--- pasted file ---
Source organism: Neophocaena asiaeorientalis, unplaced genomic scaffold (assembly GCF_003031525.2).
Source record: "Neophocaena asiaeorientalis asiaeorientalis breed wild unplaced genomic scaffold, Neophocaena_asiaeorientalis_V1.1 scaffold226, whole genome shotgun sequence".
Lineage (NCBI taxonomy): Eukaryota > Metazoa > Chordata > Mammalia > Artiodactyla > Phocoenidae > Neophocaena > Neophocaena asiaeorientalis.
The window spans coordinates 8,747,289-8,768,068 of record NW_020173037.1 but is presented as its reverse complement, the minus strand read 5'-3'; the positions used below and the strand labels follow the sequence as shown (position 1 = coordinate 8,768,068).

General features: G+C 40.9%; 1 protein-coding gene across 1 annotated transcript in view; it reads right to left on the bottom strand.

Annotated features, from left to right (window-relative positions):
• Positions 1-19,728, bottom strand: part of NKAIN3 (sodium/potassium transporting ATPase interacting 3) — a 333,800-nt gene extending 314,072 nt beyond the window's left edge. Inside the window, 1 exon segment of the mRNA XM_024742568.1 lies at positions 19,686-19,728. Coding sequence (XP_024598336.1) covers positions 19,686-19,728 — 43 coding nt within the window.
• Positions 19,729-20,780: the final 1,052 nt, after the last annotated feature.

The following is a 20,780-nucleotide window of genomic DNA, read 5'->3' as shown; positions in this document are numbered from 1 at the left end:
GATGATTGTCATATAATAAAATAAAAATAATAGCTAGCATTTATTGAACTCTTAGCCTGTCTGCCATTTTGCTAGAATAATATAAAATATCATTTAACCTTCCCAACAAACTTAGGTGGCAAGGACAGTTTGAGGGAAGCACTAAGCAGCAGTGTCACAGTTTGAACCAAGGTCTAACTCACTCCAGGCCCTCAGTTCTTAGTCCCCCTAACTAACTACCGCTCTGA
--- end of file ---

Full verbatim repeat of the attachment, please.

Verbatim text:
Source organism: Neophocaena asiaeorientalis, unplaced genomic scaffold (assembly GCF_003031525.2).
Source record: "Neophocaena asiaeorientalis asiaeorientalis breed wild unplaced genomic scaffold, Neophocaena_asiaeorientalis_V1.1 scaffold226, whole genome shotgun sequence".
Lineage (NCBI taxonomy): Eukaryota > Metazoa > Chordata > Mammalia > Artiodactyla > Phocoenidae > Neophocaena > Neophocaena asiaeorientalis.
The window spans coordinates 8,747,289-8,768,068 of record NW_020173037.1 but is presented as its reverse complement, the minus strand read 5'-3'; the positions used below and the strand labels follow the sequence as shown (position 1 = coordinate 8,768,068).

General features: G+C 40.9%; 1 protein-coding gene across 1 annotated transcript in view; it reads right to left on the bottom strand.

Annotated features, from left to right (window-relative positions):
• Positions 1-19,728, bottom strand: part of NKAIN3 (sodium/potassium transporting ATPase interacting 3) — a 333,800-nt gene extending 314,072 nt beyond the window's left edge. Inside the window, 1 exon segment of the mRNA XM_024742568.1 lies at positions 19,686-19,728. Coding sequence (XP_024598336.1) covers positions 19,686-19,728 — 43 coding nt within the window.
• Positions 19,729-20,780: the final 1,052 nt, after the last annotated feature.

The following is a 20,780-nucleotide window of genomic DNA, read 5'->3' as shown; positions in this document are numbered from 1 at the left end:
GATGATTGTCATATAATAAAATAAAAATAATAGCTAGCATTTATTGAACTCTTAGCCTGTCTGCCATTTTGCTAGAATAATATAAAATATCATTTAACCTTCCCAACAAACTTAGGTGGCAAGGACAGTTTGAGGGAAGCACTAAGCAGCAGTGTCACAGTTTGAACCAAGGTCTAACTCACTCCAGGCCCTCAGTTCTTAGTCCCCCTAACTAACTACCGCTCTGA